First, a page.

An unorganized Outlook inbox is no good if you’re running a small business. So organize your inbox and don’t miss important emails!
This article is about how to create folders, categories, and rules for Outlook PC. But if you’re looking for a different email service or Outlook web version, check out our other blog posts that are specific to those. (Gmail and Outlook for web)
Folders are helpful because they move emails into a separate space to help you chip away at your ever-growing inbox.
To create a folder:
- Go to the “folder” tab at the top of the page next to “file” “home” “send/receive”.
- There is a “new folder” button on the far left. Click and create.
However, there is a second way.
- Right-click your email-account on the side menu and select “new folder”.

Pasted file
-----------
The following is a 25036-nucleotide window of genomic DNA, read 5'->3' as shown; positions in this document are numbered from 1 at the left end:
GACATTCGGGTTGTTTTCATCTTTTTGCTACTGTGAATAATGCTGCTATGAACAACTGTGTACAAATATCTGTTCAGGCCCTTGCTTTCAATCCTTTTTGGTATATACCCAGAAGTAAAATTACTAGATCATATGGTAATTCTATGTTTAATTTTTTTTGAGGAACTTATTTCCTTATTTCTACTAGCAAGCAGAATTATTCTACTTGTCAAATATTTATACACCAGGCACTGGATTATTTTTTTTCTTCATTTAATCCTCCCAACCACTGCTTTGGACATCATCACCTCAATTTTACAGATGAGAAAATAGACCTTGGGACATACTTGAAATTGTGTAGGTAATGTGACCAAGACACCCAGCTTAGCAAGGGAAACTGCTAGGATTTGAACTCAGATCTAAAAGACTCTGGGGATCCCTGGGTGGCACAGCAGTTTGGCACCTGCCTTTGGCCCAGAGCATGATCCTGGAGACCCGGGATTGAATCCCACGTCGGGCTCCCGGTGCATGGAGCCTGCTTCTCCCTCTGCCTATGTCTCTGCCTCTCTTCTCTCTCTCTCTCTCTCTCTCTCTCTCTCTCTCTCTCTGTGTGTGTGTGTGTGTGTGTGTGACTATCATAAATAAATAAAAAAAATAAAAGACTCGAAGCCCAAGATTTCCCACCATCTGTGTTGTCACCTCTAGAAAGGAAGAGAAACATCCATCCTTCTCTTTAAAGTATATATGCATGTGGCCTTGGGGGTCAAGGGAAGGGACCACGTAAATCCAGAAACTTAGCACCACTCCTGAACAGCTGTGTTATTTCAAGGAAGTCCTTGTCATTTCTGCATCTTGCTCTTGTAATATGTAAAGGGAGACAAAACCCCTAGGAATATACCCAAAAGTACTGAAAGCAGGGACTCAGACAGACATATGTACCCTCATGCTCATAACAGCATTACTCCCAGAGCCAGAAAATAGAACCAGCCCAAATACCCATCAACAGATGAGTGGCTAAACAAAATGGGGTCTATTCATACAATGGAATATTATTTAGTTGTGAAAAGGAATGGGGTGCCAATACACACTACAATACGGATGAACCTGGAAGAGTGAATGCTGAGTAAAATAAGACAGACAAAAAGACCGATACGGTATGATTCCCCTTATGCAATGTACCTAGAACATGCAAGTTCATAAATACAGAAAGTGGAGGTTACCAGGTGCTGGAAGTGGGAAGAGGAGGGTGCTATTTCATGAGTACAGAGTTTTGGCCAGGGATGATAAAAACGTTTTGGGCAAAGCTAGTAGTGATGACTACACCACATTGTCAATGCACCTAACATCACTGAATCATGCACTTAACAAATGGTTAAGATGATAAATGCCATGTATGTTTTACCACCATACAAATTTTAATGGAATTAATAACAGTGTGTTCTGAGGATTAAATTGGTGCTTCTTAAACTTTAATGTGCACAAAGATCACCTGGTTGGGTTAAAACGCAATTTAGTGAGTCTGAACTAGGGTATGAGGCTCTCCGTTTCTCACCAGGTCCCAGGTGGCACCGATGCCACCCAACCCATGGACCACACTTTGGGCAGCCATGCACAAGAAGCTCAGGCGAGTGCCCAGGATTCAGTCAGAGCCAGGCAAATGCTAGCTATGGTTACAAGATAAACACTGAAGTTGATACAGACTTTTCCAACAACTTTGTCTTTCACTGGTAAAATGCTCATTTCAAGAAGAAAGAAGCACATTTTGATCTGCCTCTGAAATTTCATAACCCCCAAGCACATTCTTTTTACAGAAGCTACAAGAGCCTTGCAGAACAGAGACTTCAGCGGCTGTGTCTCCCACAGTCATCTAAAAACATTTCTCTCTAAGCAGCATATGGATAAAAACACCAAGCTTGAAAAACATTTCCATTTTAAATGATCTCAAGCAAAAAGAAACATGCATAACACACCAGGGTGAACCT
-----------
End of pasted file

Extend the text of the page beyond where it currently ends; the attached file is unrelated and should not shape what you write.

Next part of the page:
Tip: If you want to make a subfolder, right-click on any existing folders and select “new folder”.
Categories are a more specific way of organizing your emails because they help you label your emails. For example, you receive an email that contains an important password. So you create a label named “password”, and that email will be highlighted so that, when you’re scrolling through your inbox, it stands out and you don’t miss it.
- Click the “home” tab (same menu bar with the “folder” tab).
- Select an email that you want to categorize
- Then click the red flag called “tags” and select “categorize”
- In the “categorize” tab, you can select a color that is already created, or you can click “all categories…” and rename or create your own category.
Rules are great for automatically sorting and assigning emails exactly where you want them. Create a rule and it will govern all future emails.
- Right click on an email from your inbox, and towards the middle of the menu will be a button “Rules”
- There you can create a new rule or chose one of the suggested actions.
If you have opened an email, then you can select, under the “home” tab, the button “move”. Then two options will appear “move” and “rules”, and there you can create new rules or apply already made rules.